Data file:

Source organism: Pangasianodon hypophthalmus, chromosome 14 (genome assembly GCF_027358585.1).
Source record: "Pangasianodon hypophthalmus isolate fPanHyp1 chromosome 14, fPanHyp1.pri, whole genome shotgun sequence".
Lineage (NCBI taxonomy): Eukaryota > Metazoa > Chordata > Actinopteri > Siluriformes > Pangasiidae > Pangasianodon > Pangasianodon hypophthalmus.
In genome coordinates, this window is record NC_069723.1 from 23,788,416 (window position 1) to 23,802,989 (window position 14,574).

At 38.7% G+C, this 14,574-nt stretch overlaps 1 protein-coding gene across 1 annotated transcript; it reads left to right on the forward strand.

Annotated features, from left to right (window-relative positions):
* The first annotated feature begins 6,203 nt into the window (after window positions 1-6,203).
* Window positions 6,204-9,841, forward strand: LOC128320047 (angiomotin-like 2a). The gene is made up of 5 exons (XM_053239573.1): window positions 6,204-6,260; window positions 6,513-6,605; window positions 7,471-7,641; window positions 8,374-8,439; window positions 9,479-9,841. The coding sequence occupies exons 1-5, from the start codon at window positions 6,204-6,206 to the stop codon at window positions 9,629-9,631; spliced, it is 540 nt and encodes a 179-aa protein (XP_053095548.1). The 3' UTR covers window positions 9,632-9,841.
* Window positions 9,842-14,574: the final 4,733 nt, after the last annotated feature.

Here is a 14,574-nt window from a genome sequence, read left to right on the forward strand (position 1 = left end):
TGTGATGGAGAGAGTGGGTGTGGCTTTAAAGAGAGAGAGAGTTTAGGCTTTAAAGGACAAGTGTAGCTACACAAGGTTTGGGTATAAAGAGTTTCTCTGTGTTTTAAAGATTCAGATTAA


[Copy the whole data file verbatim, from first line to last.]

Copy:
Source organism: Pangasianodon hypophthalmus, chromosome 14 (genome assembly GCF_027358585.1).
Source record: "Pangasianodon hypophthalmus isolate fPanHyp1 chromosome 14, fPanHyp1.pri, whole genome shotgun sequence".
Lineage (NCBI taxonomy): Eukaryota > Metazoa > Chordata > Actinopteri > Siluriformes > Pangasiidae > Pangasianodon > Pangasianodon hypophthalmus.
In genome coordinates, this window is record NC_069723.1 from 23,788,416 (window position 1) to 23,802,989 (window position 14,574).

At 38.7% G+C, this 14,574-nt stretch overlaps 1 protein-coding gene across 1 annotated transcript; it reads left to right on the forward strand.

Annotated features, from left to right (window-relative positions):
* The first annotated feature begins 6,203 nt into the window (after window positions 1-6,203).
* Window positions 6,204-9,841, forward strand: LOC128320047 (angiomotin-like 2a). The gene is made up of 5 exons (XM_053239573.1): window positions 6,204-6,260; window positions 6,513-6,605; window positions 7,471-7,641; window positions 8,374-8,439; window positions 9,479-9,841. The coding sequence occupies exons 1-5, from the start codon at window positions 6,204-6,206 to the stop codon at window positions 9,629-9,631; spliced, it is 540 nt and encodes a 179-aa protein (XP_053095548.1). The 3' UTR covers window positions 9,632-9,841.
* Window positions 9,842-14,574: the final 4,733 nt, after the last annotated feature.

Here is a 14,574-nt window from a genome sequence, read left to right on the forward strand (position 1 = left end):
TGTGATGGAGAGAGTGGGTGTGGCTTTAAAGAGAGAGAGAGTTTAGGCTTTAAAGGACAAGTGTAGCTACACAAGGTTTGGGTATAAAGAGTTTCTCTGTGTTTTAAAGATTCAGATTAA